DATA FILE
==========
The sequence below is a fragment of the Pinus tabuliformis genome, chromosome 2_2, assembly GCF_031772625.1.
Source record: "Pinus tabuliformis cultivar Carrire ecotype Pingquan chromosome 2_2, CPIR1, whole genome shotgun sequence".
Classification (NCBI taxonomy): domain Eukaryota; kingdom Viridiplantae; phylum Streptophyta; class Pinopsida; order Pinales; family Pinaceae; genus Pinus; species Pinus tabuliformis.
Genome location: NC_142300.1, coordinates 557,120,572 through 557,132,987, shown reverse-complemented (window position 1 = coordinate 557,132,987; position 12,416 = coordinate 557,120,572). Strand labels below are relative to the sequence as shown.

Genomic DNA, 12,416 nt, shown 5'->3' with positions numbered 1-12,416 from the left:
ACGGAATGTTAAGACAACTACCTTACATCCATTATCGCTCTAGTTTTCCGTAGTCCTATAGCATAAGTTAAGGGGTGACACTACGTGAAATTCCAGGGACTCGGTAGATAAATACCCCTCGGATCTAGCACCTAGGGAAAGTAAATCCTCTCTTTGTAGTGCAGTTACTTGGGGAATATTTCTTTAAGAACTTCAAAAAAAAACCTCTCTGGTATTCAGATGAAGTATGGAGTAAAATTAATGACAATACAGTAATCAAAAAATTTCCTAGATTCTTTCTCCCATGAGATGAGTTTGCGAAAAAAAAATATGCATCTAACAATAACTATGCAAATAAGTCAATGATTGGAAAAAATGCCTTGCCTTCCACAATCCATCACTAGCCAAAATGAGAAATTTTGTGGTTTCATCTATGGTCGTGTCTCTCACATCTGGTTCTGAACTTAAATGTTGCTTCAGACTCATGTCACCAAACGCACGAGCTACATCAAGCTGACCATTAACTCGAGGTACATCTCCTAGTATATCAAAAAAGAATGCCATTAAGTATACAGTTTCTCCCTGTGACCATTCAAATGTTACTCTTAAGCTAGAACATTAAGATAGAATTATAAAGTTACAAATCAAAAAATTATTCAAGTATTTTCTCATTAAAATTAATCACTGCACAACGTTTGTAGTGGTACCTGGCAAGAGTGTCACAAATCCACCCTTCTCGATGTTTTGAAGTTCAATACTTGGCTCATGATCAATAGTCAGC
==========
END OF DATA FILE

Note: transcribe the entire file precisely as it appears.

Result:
The sequence below is a fragment of the Pinus tabuliformis genome, chromosome 2_2, assembly GCF_031772625.1.
Source record: "Pinus tabuliformis cultivar Carrire ecotype Pingquan chromosome 2_2, CPIR1, whole genome shotgun sequence".
Classification (NCBI taxonomy): domain Eukaryota; kingdom Viridiplantae; phylum Streptophyta; class Pinopsida; order Pinales; family Pinaceae; genus Pinus; species Pinus tabuliformis.
Genome location: NC_142300.1, coordinates 557,120,572 through 557,132,987, shown reverse-complemented (window position 1 = coordinate 557,132,987; position 12,416 = coordinate 557,120,572). Strand labels below are relative to the sequence as shown.

Genomic DNA, 12,416 nt, shown 5'->3' with positions numbered 1-12,416 from the left:
ACGGAATGTTAAGACAACTACCTTACATCCATTATCGCTCTAGTTTTCCGTAGTCCTATAGCATAAGTTAAGGGGTGACACTACGTGAAATTCCAGGGACTCGGTAGATAAATACCCCTCGGATCTAGCACCTAGGGAAAGTAAATCCTCTCTTTGTAGTGCAGTTACTTGGGGAATATTTCTTTAAGAACTTCAAAAAAAAACCTCTCTGGTATTCAGATGAAGTATGGAGTAAAATTAATGACAATACAGTAATCAAAAAATTTCCTAGATTCTTTCTCCCATGAGATGAGTTTGCGAAAAAAAAATATGCATCTAACAATAACTATGCAAATAAGTCAATGATTGGAAAAAATGCCTTGCCTTCCACAATCCATCACTAGCCAAAATGAGAAATTTTGTGGTTTCATCTATGGTCGTGTCTCTCACATCTGGTTCTGAACTTAAATGTTGCTTCAGACTCATGTCACCAAACGCACGAGCTACATCAAGCTGACCATTAACTCGAGGTACATCTCCTAGTATATCAAAAAAGAATGCCATTAAGTATACAGTTTCTCCCTGTGACCATTCAAATGTTACTCTTAAGCTAGAACATTAAGATAGAATTATAAAGTTACAAATCAAAAAATTATTCAAGTATTTTCTCATTAAAATTAATCACTGCACAACGTTTGTAGTGGTACCTGGCAAGAGTGTCACAAATCCACCCTTCTCGATGTTTTGAAGTTCAATACTTGGCTCATGATCAATAGTCAGC